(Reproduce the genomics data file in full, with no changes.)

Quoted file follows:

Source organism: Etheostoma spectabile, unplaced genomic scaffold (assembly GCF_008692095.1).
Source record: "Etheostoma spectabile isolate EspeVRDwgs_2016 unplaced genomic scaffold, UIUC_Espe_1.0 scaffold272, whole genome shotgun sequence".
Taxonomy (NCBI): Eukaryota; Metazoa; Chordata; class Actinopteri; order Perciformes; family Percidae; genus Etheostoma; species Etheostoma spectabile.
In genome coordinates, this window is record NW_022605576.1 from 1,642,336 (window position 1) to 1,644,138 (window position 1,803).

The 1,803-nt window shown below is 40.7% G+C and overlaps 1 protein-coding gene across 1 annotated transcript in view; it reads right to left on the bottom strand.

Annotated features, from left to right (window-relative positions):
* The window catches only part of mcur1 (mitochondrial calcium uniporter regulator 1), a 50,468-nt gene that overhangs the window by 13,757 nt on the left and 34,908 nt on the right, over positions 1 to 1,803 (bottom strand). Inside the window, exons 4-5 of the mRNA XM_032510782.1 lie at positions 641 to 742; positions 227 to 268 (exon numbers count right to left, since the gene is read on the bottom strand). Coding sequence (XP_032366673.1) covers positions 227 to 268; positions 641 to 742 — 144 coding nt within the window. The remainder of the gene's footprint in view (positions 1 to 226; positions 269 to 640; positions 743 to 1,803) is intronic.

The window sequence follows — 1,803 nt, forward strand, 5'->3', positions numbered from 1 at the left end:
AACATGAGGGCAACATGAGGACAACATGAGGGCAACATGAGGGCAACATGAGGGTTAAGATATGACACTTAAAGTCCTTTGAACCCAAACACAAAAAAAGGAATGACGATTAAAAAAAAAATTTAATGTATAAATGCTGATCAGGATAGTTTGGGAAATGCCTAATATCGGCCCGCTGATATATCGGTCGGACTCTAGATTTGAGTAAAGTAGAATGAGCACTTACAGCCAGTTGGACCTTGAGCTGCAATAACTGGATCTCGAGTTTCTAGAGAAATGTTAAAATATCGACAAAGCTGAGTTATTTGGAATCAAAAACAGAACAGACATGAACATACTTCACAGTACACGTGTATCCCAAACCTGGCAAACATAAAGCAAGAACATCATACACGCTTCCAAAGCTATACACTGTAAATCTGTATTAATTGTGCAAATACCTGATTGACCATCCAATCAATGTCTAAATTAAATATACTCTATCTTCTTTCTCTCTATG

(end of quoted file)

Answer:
Source organism: Etheostoma spectabile, unplaced genomic scaffold (assembly GCF_008692095.1).
Source record: "Etheostoma spectabile isolate EspeVRDwgs_2016 unplaced genomic scaffold, UIUC_Espe_1.0 scaffold272, whole genome shotgun sequence".
Taxonomy (NCBI): Eukaryota; Metazoa; Chordata; class Actinopteri; order Perciformes; family Percidae; genus Etheostoma; species Etheostoma spectabile.
In genome coordinates, this window is record NW_022605576.1 from 1,642,336 (window position 1) to 1,644,138 (window position 1,803).

The 1,803-nt window shown below is 40.7% G+C and overlaps 1 protein-coding gene across 1 annotated transcript in view; it reads right to left on the bottom strand.

Annotated features, from left to right (window-relative positions):
* The window catches only part of mcur1 (mitochondrial calcium uniporter regulator 1), a 50,468-nt gene that overhangs the window by 13,757 nt on the left and 34,908 nt on the right, over positions 1 to 1,803 (bottom strand). Inside the window, exons 4-5 of the mRNA XM_032510782.1 lie at positions 641 to 742; positions 227 to 268 (exon numbers count right to left, since the gene is read on the bottom strand). Coding sequence (XP_032366673.1) covers positions 227 to 268; positions 641 to 742 — 144 coding nt within the window. The remainder of the gene's footprint in view (positions 1 to 226; positions 269 to 640; positions 743 to 1,803) is intronic.

The window sequence follows — 1,803 nt, forward strand, 5'->3', positions numbered from 1 at the left end:
AACATGAGGGCAACATGAGGACAACATGAGGGCAACATGAGGGCAACATGAGGGTTAAGATATGACACTTAAAGTCCTTTGAACCCAAACACAAAAAAAGGAATGACGATTAAAAAAAAAATTTAATGTATAAATGCTGATCAGGATAGTTTGGGAAATGCCTAATATCGGCCCGCTGATATATCGGTCGGACTCTAGATTTGAGTAAAGTAGAATGAGCACTTACAGCCAGTTGGACCTTGAGCTGCAATAACTGGATCTCGAGTTTCTAGAGAAATGTTAAAATATCGACAAAGCTGAGTTATTTGGAATCAAAAACAGAACAGACATGAACATACTTCACAGTACACGTGTATCCCAAACCTGGCAAACATAAAGCAAGAACATCATACACGCTTCCAAAGCTATACACTGTAAATCTGTATTAATTGTGCAAATACCTGATTGACCATCCAATCAATGTCTAAATTAAATATACTCTATCTTCTTTCTCTCTATG